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The conclusion that Pollack et al^{1} reach using
borehole temperature logs, that the rate of temperature change in
the current century is larger than that in any of the previous
four, rests directly on the two following claims.

- Designating a fixed averaging period fixes the temperature resolution.
- Century-long trends of temperature are well resolved over the previous five centuries.

Figure 3 in their paper shows a mean global temperature
increase over five centuries of 1.0 ± 0.1K. This
borehole-derived result is consistent with, but twice as precise
as, surface air temperature records spanning only 120 years.
Despite this precision, a related study by Huang et
al^{2}, which considered only data from Eastern Canada
and New England, did not resolve cooling trends clearly evident
in borehole logs from the Greenland Ice Sheet^{3}.

One may build a linear operator to calculate borehole
temperatures from an integral equation for heat
diffusion^{4}, combined with a set of assumed basis
functions^{5}. If this operator, L, consists of
century-long step pulses, a background temperature gradient, and
a long term surface temperature as basis functions, then its
inverse, L^{-1}, provides least-squares estimates of
average surface temperature in each century. When composed of
triangular pulses instead of steps, L^{-1} produces
estimates of temperature trend. Table 1, below, summarizes
uncertainty resulting from measurement error of 0.01K per
observation in a 400m deep borehole.

Parameter | Std Error, triangle pulses | Std Error, step pulses |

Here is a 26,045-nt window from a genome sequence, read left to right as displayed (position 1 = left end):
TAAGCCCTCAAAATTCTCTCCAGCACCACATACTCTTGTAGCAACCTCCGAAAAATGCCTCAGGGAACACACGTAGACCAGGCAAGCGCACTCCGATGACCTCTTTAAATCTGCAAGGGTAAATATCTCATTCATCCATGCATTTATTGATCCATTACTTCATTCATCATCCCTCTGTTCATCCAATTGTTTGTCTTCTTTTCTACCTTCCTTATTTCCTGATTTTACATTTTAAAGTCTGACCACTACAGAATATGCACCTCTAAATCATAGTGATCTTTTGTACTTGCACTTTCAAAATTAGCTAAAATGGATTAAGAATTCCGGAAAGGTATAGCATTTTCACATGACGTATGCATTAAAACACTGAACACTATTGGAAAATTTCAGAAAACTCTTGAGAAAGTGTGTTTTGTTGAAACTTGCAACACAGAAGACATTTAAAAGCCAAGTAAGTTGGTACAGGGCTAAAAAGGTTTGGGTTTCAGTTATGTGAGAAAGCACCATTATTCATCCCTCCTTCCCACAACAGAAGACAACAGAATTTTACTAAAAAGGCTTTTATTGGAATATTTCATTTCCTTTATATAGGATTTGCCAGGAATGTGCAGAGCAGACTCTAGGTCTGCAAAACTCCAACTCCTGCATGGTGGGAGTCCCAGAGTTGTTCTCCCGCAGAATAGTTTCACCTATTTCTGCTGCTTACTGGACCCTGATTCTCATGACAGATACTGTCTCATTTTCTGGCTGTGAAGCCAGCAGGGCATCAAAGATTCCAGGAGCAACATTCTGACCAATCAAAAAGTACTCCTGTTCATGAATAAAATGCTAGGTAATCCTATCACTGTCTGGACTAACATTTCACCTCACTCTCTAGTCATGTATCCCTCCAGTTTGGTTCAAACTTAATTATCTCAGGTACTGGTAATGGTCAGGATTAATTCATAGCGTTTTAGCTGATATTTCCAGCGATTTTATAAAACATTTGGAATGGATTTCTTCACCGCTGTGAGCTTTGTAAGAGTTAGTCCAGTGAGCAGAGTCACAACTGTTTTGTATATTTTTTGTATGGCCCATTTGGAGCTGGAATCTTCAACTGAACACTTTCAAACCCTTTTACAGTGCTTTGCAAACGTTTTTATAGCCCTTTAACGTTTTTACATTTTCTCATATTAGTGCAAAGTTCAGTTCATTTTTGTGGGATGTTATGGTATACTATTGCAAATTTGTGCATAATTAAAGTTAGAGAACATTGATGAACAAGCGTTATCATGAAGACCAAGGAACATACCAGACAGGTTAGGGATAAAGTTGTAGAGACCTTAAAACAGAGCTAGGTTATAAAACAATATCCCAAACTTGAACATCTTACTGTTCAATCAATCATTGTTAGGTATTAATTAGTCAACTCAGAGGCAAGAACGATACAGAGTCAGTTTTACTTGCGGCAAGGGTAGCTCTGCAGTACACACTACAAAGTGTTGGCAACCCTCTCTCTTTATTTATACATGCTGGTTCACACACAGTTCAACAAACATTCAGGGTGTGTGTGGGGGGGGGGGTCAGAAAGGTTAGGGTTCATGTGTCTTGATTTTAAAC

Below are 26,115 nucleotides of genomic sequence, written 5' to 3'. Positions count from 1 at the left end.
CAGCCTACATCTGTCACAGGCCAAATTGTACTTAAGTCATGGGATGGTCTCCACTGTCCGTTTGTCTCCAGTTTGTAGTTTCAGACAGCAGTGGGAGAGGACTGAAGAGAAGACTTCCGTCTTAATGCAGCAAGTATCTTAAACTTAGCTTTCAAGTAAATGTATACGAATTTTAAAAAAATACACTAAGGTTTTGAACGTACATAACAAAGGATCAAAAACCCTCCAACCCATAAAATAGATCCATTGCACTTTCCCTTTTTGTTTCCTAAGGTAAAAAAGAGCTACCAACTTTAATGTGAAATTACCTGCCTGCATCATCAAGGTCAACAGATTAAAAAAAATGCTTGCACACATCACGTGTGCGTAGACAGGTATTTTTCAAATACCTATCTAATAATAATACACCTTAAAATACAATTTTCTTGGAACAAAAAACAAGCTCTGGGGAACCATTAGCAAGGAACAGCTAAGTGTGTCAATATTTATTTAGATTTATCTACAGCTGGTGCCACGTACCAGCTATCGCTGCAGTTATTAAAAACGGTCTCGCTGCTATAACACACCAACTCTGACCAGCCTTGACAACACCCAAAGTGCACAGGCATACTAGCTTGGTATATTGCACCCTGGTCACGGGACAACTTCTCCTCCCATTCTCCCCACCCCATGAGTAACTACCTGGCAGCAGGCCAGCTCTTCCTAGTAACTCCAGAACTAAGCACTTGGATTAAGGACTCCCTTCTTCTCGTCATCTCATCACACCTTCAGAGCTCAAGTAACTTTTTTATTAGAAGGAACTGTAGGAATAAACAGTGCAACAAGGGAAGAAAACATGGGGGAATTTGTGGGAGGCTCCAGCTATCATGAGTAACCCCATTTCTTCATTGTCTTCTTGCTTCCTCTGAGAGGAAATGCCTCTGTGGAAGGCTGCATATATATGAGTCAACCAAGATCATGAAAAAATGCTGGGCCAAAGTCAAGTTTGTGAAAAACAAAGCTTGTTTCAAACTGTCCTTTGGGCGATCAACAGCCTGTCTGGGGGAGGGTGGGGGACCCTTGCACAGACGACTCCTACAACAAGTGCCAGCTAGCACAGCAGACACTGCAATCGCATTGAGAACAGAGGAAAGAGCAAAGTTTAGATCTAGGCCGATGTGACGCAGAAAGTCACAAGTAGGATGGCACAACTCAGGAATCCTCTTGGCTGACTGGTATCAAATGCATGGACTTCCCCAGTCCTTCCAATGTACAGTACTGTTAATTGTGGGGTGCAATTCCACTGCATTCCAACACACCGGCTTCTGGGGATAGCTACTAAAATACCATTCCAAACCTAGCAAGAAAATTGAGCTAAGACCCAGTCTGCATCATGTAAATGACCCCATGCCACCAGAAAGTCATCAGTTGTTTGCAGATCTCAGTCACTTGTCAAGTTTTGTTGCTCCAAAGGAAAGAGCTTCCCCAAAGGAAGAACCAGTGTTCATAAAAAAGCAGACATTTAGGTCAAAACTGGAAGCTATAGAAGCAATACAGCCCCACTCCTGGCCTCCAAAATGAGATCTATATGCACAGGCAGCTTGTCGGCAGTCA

---|---|---|

Long-term Surface Temp. | .001K | 0.002K |

Background Gradient | .005K/km | 0.009K |

1900-2000 Rate/Average | .06K/100year | 0.027K |

1800-1900 Rate/Average | .325K/100yr | 0.13K |

1700-1800 Rate/Average | 2.94K/100yr | 0.99K |

Even in a sample of 358 boreholes, the 18th Century error alone would make an uncertainty below ± 0.1K in average temperature rise difficult to attain. Why does resolution degrade so abruptly?

First, more ancient century-long pulses are not sufficiently independent of the long-term surface or background gradient temperatures, or of one another, to resolve precisely.

Second, Clow^{6} shows, for conditions appropriate to
this analysis, that boreholes 450m deep provide minimal
resolution, and optimal resolution requires boreholes deeper than
800m. Optimal resolution means no better than 50% of the age of
the event. The typical borehole is too shallow and the basis
pulses too brief to expect good resolution 500 years in the
past.

The authors suggest reducing the number of parameters to untangle signals from noise. What matters, though, is the form of the parameters. Table 1 shows that a practical age limit for century-long pulses is perhaps three centuries. There is a trade-off between temperature and time resolution.

They also suggest smoothing the data or its parameterization.
What this means in practice is discounting the small eigenvalues
of L, or discounting the temperature observations associated with
them^{7}. Doing either will decrease parameter variance
at the expense of introducing bias. Thus, there is also a
trade-off between bias and variance in the inversion of L.

In light of these trades-off, an *a priori* assumption of
zero temperature trend in each century does not seem neutral. If
the data lack information for a Bayesian inversion to work with,
then *a priori* assumptions become *a posteriori*
results, and one ought to perform numerous such analyses using a
range of initial conditions. Perhaps what happened in the 16th
and 17th Centuries is still uncertain.

- H. N. Pollack et al. Science 282, 279-281, (1998).
- S. Huang et al. Geophysical Research Letters 23, No. 3, 257-260, (1996).
- D. Dahl-Jensen et al. Science 282, 268-271, (1998).
- E. Butkov, Mathematical Physics,(Addison-Wesley Publishing Co., 1968).
- R.F. Harrington, Field computation by moment methods,(IEEE Press. 1992 Ed.)
- G. D. Clow, Global and Planetary Change 98, 81-86, (1992).
- C. Lanczos, Linear differential operators,(Van Nostrand and Company, 1961).